Green tribology provides answers to friction and wear problems within an ecological and environmentally sound context. BU has been conducting research in this field since 1998.
In recent years the research has been applied to a solution for friction wear on RNLI slipways. This was adversely impacting safe lifeboat launching and costing the RNLI up to £260,000 per year. Despite safety and environmental implications, lifeboat crewmen would address this issue by applying a layer of grease along the slipway.
RNLI lifeboats attend over 15,000 incidents annually, with an average of 22 people rescued daily. As time is of the essence in life-threatening incidents in the sea, an immediate response with minimum reaction time is imperative.
Dr Thomas analysed the contact conditions between the 15cm wide keel of a 35 tonne lifeboat during a 45kph launch. Data indicated slipway reliability could be greatly increased by ensuring the slipway panels were well aligned along the length of the slipway. It also showed a small change to the panel geometry to incorporate a chamfer, significantly reduced wear development and the adverse effects of panel misalignments on launch and recovery friction.
The project showed that it was feasible to substitute the currently used marine grease lubrication with biodegradable grease, which would reduce the effects of grease bioaccumulation at the base of the slipway. The research also proposed the use of a novel water lubrication system instead of grease directly applied to the slipway, with the potential to greatly reduce both the operational costs and the environmental impact of slipway launches.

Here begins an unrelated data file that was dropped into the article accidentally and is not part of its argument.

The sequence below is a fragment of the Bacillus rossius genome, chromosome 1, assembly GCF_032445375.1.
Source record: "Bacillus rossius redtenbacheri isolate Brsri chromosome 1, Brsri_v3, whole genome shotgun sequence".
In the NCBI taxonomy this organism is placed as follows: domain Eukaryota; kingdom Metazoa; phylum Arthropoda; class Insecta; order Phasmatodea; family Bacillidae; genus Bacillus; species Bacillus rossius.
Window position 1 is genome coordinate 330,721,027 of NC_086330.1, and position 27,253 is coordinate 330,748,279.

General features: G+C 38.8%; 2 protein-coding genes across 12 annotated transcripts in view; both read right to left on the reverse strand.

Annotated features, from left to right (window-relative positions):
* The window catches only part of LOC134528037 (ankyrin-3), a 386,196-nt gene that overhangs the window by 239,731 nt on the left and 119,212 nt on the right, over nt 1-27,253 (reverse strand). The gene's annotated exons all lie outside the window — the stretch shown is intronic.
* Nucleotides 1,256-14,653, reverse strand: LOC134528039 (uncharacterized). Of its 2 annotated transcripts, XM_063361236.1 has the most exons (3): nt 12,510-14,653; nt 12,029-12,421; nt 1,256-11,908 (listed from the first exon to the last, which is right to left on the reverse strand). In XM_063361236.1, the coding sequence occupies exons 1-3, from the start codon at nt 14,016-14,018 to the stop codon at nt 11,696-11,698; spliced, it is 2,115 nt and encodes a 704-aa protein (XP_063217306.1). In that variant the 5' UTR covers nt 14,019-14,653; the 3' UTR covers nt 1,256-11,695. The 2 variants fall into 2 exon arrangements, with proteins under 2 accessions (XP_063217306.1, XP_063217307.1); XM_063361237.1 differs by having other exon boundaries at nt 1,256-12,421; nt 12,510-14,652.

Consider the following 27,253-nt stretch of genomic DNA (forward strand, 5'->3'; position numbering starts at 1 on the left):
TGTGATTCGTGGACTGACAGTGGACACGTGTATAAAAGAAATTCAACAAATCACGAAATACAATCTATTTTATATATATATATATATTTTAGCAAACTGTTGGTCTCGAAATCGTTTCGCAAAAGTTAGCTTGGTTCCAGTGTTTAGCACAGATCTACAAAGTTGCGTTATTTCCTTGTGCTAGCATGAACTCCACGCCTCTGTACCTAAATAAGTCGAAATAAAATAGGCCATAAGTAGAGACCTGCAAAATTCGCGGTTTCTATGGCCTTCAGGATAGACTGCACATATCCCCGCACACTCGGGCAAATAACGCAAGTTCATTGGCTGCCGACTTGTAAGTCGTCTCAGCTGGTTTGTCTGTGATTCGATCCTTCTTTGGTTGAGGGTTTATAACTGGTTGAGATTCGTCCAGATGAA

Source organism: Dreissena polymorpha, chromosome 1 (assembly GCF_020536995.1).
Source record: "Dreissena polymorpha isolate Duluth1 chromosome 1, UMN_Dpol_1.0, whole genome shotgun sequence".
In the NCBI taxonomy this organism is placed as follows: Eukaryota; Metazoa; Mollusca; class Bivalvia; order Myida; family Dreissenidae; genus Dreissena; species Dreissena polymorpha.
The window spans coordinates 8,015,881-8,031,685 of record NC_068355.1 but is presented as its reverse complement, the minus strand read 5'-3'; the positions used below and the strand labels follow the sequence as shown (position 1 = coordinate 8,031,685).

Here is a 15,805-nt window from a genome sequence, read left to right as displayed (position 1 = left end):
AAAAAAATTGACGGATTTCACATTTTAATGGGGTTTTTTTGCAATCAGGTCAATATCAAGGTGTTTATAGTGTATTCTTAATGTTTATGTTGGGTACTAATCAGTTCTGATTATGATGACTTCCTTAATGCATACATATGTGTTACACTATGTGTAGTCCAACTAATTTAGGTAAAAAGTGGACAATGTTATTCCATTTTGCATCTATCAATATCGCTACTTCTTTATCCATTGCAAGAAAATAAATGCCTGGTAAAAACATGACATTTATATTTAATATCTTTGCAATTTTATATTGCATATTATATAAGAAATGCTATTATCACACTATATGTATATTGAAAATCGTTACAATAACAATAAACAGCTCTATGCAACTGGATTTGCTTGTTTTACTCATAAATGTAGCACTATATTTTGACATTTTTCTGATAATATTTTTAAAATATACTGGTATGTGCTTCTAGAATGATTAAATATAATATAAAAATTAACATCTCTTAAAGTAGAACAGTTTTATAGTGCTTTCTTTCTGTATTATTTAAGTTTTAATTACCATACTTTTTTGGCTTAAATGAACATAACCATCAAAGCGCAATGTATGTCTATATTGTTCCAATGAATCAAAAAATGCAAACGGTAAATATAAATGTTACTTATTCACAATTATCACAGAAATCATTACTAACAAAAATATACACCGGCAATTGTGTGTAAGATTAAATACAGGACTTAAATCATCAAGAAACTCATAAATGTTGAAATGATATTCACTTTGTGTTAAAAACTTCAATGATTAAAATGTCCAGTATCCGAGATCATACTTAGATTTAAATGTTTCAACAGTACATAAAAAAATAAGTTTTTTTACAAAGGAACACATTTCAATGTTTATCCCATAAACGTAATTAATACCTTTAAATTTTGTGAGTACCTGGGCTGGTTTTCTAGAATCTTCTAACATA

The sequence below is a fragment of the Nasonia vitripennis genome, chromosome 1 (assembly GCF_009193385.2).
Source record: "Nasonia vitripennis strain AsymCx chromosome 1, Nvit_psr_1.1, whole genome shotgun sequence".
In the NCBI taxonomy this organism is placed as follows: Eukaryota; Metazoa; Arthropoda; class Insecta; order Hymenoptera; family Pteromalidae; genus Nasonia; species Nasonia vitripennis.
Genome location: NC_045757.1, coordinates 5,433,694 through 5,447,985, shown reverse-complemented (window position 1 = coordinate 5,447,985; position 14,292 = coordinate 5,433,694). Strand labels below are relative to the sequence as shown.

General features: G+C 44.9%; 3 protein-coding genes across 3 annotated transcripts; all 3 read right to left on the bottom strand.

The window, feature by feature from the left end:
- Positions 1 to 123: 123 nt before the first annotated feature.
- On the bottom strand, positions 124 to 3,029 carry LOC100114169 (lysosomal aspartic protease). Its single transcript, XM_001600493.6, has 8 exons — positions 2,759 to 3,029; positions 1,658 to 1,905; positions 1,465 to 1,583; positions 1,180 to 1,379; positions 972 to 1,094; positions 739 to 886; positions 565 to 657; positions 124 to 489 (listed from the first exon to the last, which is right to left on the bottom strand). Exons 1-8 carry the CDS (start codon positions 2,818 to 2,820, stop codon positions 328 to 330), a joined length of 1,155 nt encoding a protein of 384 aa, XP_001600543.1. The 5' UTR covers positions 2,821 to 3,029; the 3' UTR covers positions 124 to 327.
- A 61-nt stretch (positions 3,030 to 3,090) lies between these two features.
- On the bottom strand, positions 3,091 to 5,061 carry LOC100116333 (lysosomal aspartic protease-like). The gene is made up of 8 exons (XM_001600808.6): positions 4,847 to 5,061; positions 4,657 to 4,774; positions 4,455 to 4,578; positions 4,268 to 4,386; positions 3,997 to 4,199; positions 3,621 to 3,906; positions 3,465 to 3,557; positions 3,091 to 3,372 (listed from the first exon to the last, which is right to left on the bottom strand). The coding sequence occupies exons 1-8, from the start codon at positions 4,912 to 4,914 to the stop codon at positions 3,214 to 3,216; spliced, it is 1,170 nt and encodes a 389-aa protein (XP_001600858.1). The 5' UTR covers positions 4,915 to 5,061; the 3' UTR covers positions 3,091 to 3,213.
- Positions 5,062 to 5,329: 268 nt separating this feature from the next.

In 2008 BU prepared a slipway Guidance Design Documentation for the RNLI. The document was a good practice design guide for implementation by RNLI technical staff.
The new water-based slipway system has now been implemented across 38% of RNLI lifeboat stations since 2008. The research has led to improvements in crew safety and RNLI launch reliability, as well as reducing maintenance down-time and machine failure. An increased number of standby lifeboats are now ready to interfere/engage, with the ultimate goal of ending the preventable loss of life at sea. All this has been achieved alongside the considerable cost savings of £200k per year.
- Ciantar, C., Hadfield, M., Smith, A.M., Swallow, A., 1999. The influence of lubricant viscosity on the wear of hermetic compressor components in HFC-134a environments. Wear 236 (1-2), pp. 1-8.
- Howarth, G., Hadfield, M.A., 2006. Sustainable product design model, Materials and Design 27 (10), pp. 1128-1133.
- Tzanakis, I., Hadfield, M., Thomas, B., Noya, S.M., Henshaw, I., Austen, S., 2012. Future perspectives on sustainable tribology Renewable and Sustainable Energy Reviews 16 (6), pp. 4126-4140.
- Thomas, B., Hadfield, M. and Austen, S., 2010. Wear and Friction Modelling on Lifeboat Launch Systems. Tribology Transactions. 53 (4), pp. 584-599.
- Thomas, B., Hadfield, M. and Austen, S., 2009. Experimental Wear Modelling of Lifeboat Slipway Launches. Tribology International, 42 (11-12), pp. 1706-1714.
- Thomas, B., Hadfield, M. and Austen, S., 2009. Wear Observations applied to lifeboat slipway launches. Wear. 267(11), pp. 2062-2069.